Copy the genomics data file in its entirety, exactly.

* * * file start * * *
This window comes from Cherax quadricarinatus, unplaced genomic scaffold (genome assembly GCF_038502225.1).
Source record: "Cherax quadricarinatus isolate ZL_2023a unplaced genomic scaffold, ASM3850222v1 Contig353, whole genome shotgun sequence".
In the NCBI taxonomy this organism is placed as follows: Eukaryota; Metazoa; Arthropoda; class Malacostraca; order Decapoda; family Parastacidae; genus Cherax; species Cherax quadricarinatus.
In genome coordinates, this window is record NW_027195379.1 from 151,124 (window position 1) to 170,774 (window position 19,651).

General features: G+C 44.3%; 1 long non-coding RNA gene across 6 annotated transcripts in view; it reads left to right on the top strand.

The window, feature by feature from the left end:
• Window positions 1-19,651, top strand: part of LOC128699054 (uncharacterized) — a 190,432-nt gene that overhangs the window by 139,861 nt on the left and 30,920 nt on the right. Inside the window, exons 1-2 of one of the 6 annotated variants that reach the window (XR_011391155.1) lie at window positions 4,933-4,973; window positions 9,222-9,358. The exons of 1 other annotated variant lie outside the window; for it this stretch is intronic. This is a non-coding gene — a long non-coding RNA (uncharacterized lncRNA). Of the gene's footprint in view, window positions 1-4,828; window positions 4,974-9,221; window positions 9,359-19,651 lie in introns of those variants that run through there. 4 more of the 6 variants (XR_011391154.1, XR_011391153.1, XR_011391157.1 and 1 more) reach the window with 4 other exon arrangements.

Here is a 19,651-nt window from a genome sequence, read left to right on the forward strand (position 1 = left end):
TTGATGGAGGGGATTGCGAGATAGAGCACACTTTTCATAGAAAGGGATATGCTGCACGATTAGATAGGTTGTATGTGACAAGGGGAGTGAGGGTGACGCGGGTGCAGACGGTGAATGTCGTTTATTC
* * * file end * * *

This window comes from Cherax quadricarinatus, unplaced genomic scaffold (genome assembly GCF_038502225.1).
Source record: "Cherax quadricarinatus isolate ZL_2023a unplaced genomic scaffold, ASM3850222v1 Contig353, whole genome shotgun sequence".
In the NCBI taxonomy this organism is placed as follows: Eukaryota; Metazoa; Arthropoda; class Malacostraca; order Decapoda; family Parastacidae; genus Cherax; species Cherax quadricarinatus.
In genome coordinates, this window is record NW_027195379.1 from 151,124 (window position 1) to 170,774 (window position 19,651).

General features: G+C 44.3%; 1 long non-coding RNA gene across 6 annotated transcripts in view; it reads left to right on the top strand.

The window, feature by feature from the left end:
• Window positions 1-19,651, top strand: part of LOC128699054 (uncharacterized) — a 190,432-nt gene that overhangs the window by 139,861 nt on the left and 30,920 nt on the right. Inside the window, exons 1-2 of one of the 6 annotated variants that reach the window (XR_011391155.1) lie at window positions 4,933-4,973; window positions 9,222-9,358. The exons of 1 other annotated variant lie outside the window; for it this stretch is intronic. This is a non-coding gene — a long non-coding RNA (uncharacterized lncRNA). Of the gene's footprint in view, window positions 1-4,828; window positions 4,974-9,221; window positions 9,359-19,651 lie in introns of those variants that run through there. 4 more of the 6 variants (XR_011391154.1, XR_011391153.1, XR_011391157.1 and 1 more) reach the window with 4 other exon arrangements.

Here is a 19,651-nt window from a genome sequence, read left to right on the forward strand (position 1 = left end):
TTGATGGAGGGGATTGCGAGATAGAGCACACTTTTCATAGAAAGGGATATGCTGCACGATTAGATAGGTTGTATGTGACAAGGGGAGTGAGGGTGACGCGGGTGCAGACGGTGAATGTCGTTTATTC